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Rand Paul partners with President Trump on new health care executive order

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Rand Paul partners with President Trump on new health care executive order

By Thomas Novelly and Darcy Costello
The Courier-Journal

U.S. Sen. Rand Paul has found an ally in President Donald Trump.

An executive order the president signed Thursday seeks to expand access to cheap insurance over state lines, a move Paul said he's been collaborating with Trump on for the last nine months. It comes after a string of legislative defeats in efforts to repeal the Affordable Care Act.

"Today's a big day, Trump is doing what I believe is the biggest free-market reform of health care in a generation," Paul said at the signing. "I'm very glad to be a part of this and I really want to commend the president for having the boldness and the leadership and the foresight to get this done."

The order, among other things, directs the Labor, Health and Human Services and Treasury departments to craft new regulations to expand the availability of association health plans to allow more employers to participate, according to USA TODAY.

Federal rules currently limit association health plans to small businesses with a "commonality of interest," USA TODAY reported. Trump asks the agencies to rewrite the rules to allow them to be larger and sell plans across state lines.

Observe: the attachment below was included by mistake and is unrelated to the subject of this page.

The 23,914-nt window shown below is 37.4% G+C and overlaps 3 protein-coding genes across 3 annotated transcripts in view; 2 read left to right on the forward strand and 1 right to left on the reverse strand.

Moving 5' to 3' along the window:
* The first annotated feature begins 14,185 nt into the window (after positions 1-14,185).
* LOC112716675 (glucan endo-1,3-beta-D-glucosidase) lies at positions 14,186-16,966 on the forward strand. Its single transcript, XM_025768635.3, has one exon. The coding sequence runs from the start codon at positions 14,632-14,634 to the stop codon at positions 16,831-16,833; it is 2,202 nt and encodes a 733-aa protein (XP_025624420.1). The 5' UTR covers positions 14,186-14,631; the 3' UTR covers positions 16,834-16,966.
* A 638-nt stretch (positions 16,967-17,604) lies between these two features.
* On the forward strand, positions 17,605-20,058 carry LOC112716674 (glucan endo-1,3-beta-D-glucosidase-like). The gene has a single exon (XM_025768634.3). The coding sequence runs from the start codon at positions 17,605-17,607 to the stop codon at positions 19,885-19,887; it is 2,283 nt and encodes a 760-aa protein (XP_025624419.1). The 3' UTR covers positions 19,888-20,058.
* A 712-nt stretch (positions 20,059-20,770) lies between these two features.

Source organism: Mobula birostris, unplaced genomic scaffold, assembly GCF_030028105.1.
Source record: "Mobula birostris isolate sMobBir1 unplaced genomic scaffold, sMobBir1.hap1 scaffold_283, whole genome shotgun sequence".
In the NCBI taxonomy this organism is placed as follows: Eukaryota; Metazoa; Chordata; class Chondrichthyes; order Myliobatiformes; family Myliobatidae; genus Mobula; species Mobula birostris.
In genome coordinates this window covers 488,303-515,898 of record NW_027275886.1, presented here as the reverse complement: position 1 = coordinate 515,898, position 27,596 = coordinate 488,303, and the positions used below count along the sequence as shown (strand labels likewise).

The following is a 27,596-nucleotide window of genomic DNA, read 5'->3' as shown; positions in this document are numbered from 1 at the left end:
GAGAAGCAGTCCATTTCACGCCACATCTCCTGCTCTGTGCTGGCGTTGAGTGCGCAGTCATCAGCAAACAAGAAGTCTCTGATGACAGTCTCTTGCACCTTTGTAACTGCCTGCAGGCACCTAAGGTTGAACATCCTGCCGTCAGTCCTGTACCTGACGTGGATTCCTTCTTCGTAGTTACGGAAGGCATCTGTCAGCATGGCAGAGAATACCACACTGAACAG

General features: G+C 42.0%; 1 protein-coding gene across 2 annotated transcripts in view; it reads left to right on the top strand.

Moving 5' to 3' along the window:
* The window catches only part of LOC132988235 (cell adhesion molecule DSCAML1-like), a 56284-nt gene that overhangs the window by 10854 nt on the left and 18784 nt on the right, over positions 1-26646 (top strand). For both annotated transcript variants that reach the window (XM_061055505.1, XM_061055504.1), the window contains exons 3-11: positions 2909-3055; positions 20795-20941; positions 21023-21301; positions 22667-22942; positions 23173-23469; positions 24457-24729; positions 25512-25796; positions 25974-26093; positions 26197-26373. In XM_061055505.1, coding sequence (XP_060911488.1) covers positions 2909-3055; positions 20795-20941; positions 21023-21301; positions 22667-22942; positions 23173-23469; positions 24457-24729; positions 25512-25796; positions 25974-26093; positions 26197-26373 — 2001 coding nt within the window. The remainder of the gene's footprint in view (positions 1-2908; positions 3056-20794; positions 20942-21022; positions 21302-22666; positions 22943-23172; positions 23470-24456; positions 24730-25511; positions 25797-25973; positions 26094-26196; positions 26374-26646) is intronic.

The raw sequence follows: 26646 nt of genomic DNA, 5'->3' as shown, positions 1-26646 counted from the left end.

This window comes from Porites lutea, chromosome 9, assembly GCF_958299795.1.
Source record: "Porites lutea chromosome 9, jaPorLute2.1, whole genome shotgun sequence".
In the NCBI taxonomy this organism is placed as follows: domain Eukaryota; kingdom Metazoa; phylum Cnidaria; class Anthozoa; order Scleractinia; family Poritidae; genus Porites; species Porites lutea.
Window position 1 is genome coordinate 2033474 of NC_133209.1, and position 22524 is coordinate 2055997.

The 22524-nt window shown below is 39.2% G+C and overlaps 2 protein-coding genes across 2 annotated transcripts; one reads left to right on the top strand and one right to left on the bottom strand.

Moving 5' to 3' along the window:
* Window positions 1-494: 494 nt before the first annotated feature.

At an event in Louisville Wednesday, the senator hinted Trump would reinterpret an existing law that Trump "believes intended to allow these associations to be bigger and across state lines."

"I'll be at the White House tomorrow morning for a big announcement from the President, who I've been working with for about nine months on this idea of legalizing individuals to buy insurance across state lines through what are called health associations," Paul said.

Though Trump has publicly criticized the Kentucky senator in the past for not being a team player in recent Republican health care votes, he warmly acknowledged the senator during the executive order announcement.

"When you got Rand Paul on your side, it has to be positive," Trump said as he went to shake his hand.

The state's senior senator, Majority Leader Mitch McConnell, issued a statement after the signing of the executive order: "Obamacare is failing and people across the country are hurting. I am pleased that the administration is looking for new ways to promote health insurance policies to better meet the needs of working families."

Some Obamacare supporters worry the changes made in the executive order will make alternatives to the ACA more available and attractive, possibly encouraging young, healthy consumers to pull out of state exchanges, where they currently help to subsidize older, sicker patients.

That could lead to even higher premiums for the Obamacare plans, USA TODAY reported.

"You'll have one part of the market that's offering garbage insurance at cut-rate prices and another part of the market that's very vulnerable to a death spiral," Eliot Fishman, senior director of health policy at Families USA, which supports the law, told USA TODAY.

Similarly, Rep. John Yarmuth, D-Louisville, issued a statement warning of rising costs to people's insurance and criticizing the president's judgment.

"With one signature, President Trump is now jeopardizing the health security of millions of Americans," Yarmuth said in the statement. "The end result will be that costs for everyone else will soar, and ultimately, insurance markets that provide real coverage with real protections will collapse. Welcome to Trumpcare."

While the executive action is a "really, really big first step," Paul said he plans to continue pushing on the legislative front.

He said he hopes Trump's order will "show people that it's a benefit," particularly to members of the working class.

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